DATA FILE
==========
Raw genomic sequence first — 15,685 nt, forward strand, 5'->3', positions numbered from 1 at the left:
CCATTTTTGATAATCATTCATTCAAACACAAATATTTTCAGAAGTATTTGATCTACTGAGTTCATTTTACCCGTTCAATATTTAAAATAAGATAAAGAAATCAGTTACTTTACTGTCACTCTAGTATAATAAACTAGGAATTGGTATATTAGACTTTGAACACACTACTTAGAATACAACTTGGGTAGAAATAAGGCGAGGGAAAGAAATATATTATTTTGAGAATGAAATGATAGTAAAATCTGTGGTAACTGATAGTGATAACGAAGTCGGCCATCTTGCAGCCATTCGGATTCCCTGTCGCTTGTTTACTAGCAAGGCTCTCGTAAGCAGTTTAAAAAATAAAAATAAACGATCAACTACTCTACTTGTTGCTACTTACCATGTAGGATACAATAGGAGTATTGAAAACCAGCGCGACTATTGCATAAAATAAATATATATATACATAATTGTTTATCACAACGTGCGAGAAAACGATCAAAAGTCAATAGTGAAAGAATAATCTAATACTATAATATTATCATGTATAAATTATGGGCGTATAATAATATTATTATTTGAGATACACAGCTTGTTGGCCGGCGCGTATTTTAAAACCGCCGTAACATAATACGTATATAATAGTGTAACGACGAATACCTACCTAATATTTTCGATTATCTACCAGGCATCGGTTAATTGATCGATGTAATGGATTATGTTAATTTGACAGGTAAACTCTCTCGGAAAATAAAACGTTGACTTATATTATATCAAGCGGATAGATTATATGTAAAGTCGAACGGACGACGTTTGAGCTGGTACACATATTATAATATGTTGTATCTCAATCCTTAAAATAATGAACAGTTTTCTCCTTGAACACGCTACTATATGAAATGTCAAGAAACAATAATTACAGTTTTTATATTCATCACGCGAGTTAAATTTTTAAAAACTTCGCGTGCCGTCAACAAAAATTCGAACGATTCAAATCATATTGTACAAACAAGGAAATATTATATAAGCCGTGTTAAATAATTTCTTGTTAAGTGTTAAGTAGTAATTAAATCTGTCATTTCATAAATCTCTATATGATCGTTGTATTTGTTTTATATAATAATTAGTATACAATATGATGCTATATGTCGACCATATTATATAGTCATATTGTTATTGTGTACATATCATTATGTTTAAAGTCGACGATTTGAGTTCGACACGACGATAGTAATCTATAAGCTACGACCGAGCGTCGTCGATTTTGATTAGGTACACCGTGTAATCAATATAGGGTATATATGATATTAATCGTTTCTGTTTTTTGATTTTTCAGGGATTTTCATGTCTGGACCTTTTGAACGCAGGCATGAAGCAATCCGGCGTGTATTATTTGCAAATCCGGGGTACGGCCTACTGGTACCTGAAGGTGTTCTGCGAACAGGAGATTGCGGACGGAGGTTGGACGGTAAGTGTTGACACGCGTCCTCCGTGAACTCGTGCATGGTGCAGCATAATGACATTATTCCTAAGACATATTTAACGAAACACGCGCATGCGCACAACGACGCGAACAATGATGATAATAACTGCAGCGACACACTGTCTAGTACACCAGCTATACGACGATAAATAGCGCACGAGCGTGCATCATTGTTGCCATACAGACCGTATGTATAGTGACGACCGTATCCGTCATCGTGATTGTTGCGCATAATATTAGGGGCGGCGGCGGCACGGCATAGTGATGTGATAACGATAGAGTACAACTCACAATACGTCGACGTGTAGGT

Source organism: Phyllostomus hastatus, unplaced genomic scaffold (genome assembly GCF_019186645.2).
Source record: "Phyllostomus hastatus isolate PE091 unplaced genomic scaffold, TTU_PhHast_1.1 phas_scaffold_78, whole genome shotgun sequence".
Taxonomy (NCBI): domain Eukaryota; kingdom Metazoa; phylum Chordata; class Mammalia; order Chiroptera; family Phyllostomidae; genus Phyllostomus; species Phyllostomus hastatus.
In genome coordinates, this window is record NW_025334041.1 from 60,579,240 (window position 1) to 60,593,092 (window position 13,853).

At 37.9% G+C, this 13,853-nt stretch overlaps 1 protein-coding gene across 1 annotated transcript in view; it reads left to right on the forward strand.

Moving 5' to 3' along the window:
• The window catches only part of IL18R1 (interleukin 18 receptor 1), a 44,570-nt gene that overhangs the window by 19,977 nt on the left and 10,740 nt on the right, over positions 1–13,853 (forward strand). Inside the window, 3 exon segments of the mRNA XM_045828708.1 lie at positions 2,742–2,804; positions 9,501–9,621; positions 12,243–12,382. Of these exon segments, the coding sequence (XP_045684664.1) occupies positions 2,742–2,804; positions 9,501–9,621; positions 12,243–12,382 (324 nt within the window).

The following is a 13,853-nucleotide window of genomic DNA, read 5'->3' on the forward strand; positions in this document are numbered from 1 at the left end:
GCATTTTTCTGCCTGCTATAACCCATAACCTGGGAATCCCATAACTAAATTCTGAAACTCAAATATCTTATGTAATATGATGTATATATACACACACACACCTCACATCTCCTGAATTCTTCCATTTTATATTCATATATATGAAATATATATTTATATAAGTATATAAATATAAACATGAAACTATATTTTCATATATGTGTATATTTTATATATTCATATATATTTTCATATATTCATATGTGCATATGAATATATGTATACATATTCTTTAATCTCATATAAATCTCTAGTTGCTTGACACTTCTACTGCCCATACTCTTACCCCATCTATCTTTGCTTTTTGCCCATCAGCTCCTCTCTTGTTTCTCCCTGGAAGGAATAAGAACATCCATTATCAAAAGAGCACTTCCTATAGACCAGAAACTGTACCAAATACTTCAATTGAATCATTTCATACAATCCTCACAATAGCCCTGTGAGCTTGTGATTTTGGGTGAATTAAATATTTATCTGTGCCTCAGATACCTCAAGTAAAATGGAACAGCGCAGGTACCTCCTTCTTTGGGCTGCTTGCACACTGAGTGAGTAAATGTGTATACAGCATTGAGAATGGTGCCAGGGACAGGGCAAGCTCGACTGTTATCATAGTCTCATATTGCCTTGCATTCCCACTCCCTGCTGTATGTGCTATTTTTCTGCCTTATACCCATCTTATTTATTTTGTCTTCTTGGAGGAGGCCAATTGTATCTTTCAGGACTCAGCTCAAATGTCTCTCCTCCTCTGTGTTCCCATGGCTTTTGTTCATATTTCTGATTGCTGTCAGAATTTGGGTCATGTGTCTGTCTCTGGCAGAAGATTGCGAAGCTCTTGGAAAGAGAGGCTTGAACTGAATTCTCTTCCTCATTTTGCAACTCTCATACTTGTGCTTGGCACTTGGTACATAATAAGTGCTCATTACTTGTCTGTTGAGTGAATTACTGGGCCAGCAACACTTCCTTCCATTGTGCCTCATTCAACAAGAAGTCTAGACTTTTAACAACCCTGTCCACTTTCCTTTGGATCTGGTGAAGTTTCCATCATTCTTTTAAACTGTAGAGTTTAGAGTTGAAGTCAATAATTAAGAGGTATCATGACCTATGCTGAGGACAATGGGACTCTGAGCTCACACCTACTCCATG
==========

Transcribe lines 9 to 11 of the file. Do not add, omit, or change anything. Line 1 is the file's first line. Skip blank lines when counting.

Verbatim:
• The window catches only part of IL18R1 (interleukin 18 receptor 1), a 44,570-nt gene that overhangs the window by 19,977 nt on the left and 10,740 nt on the right, over positions 1–13,853 (forward strand). Inside the window, 3 exon segments of the mRNA XM_045828708.1 lie at positions 2,742–2,804; positions 9,501–9,621; positions 12,243–12,382. Of these exon segments, the coding sequence (XP_045684664.1) occupies positions 2,742–2,804; positions 9,501–9,621; positions 12,243–12,382 (324 nt within the window).

The following is a 13,853-nucleotide window of genomic DNA, read 5'->3' on the forward strand; positions in this document are numbered from 1 at the left end:
GCATTTTTCTGCCTGCTATAACCCATAACCTGGGAATCCCATAACTAAATTCTGAAACTCAAATATCTTATGTAATATGATGTATATATACACACACACACCTCACATCTCCTGAATTCTTCCATTTTATATTCATATATATGAAATATATATTTATATAAGTATATAAATATAAACATGAAACTATATTTTCATATATGTGTATATTTTATATATTCATATATATTTTCATATATTCATATGTGCATATGAATATATGTATACATATTCTTTAATCTCATATAAATCTCTAGTTGCTTGACACTTCTACTGCCCATACTCTTACCCCATCTATCTTTGCTTTTTGCCCATCAGCTCCTCTCTTGTTTCTCCCTGGAAGGAATAAGAACATCCATTATCAAAAGAGCACTTCCTATAGACCAGAAACTGTACCAAATACTTCAATTGAATCATTTCATACAATCCTCACAATAGCCCTGTGAGCTTGTGATTTTGGGTGAATTAAATATTTATCTGTGCCTCAGATACCTCAAGTAAAATGGAACAGCGCAGGTACCTCCTTCTTTGGGCTGCTTGCACACTGAGTGAGTAAATGTGTATACAGCATTGAGAATGGTGCCAGGGACAGGGCAAGCTCGACTGTTATCATAGTCTCATATTGCCTTGCATTCCCACTCCCTGCTGTATGTGCTATTTTTCTGCCTTATACCCATCTTATTTATTTTGTCTTCTTGGAGGAGGCCAATTGTATCTTTCAGGACTCAGCTCAAATGTCTCTCCTCCTCTGTGTTCCCATGGCTTTTGTTCATATTTCTGATTGCTGTCAGAATTTGGGTCATGTGTCTGTCTCTGGCAGAAGATTGCGAAGCTCTTGGAAAGAGAGGCTTGAACTGAATTCTCTTCCTCATTTTGCAACTCTCATACTTGTGCTTGGCACTTGGTACATAATAAGTGCTCATTACTTGTCTGTTGAGTGAATTACTGGGCCAGCAACACTTCCTTCCATTGTGCCTCATTCAACAAGAAGTCTAGACTTTTAACAACCCTGTCCACTTTCCTTTGGATCTGGTGAAGTTTCCATCATTCTTTTAAACTGTAGAGTTTAGAGTTGAAGTCAATAATTAAGAGGTATCATGACCTATGCTGAGGACAATGGGACTCTGAGCTCACACCTACTCCATG